When one spouse in a married couple is not earning compensation, the couple may not be able to save as much as they need for a comfortable retirement. In general, an IRA contribution is allowed only if a taxpayer earns compensation. However, there’s an exception involving a “spousal” IRA. It allows contributions to be made for a spouse who is out of work or who stays home to care for children, elderly parents or for other reasons, as long as the couple files a joint tax return.
For 2023, the amount that an eligible married couple can contribute to an IRA for a nonworking spouse is $6,500, which is the same limit that applies for the working spouse.
Benefits of an IRA
As you may know, IRAs offer two advantages for taxpayers who make contributions to them:
- Contributions of up to $6,500 a year to a traditional IRA may be tax deductible, and
- The earnings on funds within the IRA aren’t taxed until withdrawn. (Alternatively, you may make contributions to a Roth IRA. There’s no deduction for Roth IRA contributions, but, if certain requirements are met, future distributions are tax-free.)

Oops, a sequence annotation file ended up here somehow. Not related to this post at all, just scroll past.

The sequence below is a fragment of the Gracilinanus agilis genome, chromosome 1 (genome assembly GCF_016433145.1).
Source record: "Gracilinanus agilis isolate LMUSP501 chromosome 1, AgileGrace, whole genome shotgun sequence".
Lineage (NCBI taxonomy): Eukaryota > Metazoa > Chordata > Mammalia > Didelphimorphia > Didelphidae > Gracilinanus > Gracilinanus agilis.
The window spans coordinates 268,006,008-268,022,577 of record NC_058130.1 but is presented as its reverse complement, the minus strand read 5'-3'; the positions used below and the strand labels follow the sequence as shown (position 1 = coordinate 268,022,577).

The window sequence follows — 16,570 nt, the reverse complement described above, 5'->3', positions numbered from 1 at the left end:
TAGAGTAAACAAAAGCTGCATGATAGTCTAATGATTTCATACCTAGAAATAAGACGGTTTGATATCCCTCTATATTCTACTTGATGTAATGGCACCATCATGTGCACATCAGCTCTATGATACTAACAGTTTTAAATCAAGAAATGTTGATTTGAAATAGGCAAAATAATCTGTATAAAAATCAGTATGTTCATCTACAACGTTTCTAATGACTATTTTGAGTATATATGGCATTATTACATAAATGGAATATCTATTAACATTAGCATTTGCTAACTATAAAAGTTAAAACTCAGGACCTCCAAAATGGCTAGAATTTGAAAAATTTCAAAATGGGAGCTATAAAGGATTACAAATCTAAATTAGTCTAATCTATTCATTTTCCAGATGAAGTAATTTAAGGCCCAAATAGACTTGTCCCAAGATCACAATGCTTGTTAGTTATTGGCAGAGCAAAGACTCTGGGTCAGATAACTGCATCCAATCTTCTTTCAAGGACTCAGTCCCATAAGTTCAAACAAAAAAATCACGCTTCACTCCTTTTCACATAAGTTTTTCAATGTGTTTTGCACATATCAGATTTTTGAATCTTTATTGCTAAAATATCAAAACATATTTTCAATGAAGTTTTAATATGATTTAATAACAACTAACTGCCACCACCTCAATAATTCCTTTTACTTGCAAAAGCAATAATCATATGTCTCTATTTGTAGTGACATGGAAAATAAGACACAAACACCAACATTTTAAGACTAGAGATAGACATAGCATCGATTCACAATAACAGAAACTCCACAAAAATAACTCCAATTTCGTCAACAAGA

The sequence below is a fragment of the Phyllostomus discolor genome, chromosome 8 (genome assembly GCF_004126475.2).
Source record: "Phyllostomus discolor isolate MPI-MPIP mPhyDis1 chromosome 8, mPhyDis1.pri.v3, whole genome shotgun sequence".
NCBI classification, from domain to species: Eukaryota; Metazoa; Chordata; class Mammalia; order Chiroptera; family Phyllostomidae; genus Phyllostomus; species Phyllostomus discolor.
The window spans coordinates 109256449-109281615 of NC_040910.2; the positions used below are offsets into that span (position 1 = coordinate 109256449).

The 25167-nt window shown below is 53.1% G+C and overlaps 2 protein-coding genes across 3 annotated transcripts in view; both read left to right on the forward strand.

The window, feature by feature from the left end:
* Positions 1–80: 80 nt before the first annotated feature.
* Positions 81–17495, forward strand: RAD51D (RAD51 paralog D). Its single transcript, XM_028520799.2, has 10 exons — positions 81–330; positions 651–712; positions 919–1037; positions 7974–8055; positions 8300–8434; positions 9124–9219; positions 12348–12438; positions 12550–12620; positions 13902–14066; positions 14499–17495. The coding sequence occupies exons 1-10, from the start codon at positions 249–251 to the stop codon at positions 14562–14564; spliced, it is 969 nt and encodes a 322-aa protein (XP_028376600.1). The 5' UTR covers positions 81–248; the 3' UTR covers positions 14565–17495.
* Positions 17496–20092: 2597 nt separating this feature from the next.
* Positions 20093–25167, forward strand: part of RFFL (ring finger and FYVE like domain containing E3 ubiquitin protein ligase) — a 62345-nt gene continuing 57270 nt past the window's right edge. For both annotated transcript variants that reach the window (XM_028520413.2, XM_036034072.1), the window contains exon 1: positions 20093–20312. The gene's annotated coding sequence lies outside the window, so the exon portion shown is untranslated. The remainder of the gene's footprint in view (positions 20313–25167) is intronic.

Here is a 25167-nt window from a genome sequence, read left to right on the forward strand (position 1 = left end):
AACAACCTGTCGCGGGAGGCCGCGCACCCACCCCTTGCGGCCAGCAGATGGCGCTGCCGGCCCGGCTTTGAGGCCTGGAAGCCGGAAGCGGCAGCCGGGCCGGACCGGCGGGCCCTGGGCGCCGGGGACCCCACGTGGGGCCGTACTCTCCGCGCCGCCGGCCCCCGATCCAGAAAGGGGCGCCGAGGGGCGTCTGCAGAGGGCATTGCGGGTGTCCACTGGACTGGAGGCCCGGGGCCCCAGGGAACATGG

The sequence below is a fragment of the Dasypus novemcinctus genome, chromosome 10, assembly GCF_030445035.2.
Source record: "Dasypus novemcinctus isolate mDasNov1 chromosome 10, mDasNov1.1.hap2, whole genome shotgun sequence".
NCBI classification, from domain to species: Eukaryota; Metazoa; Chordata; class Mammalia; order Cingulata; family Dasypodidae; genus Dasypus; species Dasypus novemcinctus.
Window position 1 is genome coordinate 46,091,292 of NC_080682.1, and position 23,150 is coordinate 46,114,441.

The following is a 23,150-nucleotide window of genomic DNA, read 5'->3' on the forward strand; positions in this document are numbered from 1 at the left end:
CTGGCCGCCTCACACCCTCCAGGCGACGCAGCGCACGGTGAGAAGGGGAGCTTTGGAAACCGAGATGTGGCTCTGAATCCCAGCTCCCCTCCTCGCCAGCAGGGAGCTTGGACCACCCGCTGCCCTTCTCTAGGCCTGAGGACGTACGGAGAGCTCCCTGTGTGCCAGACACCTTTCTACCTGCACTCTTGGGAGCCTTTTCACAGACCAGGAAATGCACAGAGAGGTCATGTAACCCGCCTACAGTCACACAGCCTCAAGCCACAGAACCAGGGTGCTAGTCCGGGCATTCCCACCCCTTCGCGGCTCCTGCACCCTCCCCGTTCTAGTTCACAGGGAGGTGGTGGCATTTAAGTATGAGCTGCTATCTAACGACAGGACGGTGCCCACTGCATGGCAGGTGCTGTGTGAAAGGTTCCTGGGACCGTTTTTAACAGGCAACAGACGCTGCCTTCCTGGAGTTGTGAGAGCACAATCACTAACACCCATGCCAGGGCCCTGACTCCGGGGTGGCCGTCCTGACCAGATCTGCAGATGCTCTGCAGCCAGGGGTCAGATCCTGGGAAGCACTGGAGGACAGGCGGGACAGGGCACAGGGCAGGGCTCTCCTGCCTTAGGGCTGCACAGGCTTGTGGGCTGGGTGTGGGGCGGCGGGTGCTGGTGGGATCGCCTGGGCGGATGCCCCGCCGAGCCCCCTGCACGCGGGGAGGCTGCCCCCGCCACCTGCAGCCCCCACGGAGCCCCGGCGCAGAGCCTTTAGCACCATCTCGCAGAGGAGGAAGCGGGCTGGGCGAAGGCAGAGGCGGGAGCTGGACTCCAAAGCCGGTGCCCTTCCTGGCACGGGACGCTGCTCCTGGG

As long as a married couple has a combined earned income of at least $13,000, $6,500 can be contributed to an IRA for each spouse, for a total of $13,000. (The contributions for both spouses can be made to either a regular IRA or a Roth IRA, or split between them, as long as the combined contributions don’t exceed the $13,000 limit.)
Higher contribution if 50 or older
In addition, individuals who are age 50 or older can make “catch-up” contributions to an IRA or Roth IRA in the amount of $1,000. Therefore, for 2023, a taxpayer and his or her spouse, who have both reached age 50 by the end of the year can each make a deductible contribution to an IRA of up to $7,500, for a combined deductible limit of $15,000.
However, there are some limitations. If, in 2023, the working spouse is an active participant in one of several types of retirement plans, a deductible contribution of up to $6,500 (or $7,500 for a spouse who will be 50 by the end of the year) can be made to the IRA of the nonparticipant spouse only if the couple’s AGI doesn’t exceed a certain threshold. This limit is phased out for AGI between $218,000 and $228,000.
If you’d like more information about IRAs or want to discuss retirement planning, contact us.
- Evaluate whether a Health Savings Account is beneficial to you - September 19, 2023
- Investment swings: What’s the tax impact? - September 12, 2023
- Plan now for year-end gifts with the gift tax annual exclusion - September 5, 2023
- Selling your home for a big profit? Here are the tax rules - August 29, 2023
- The tax consequences of employer-provided life insurance - August 22, 2023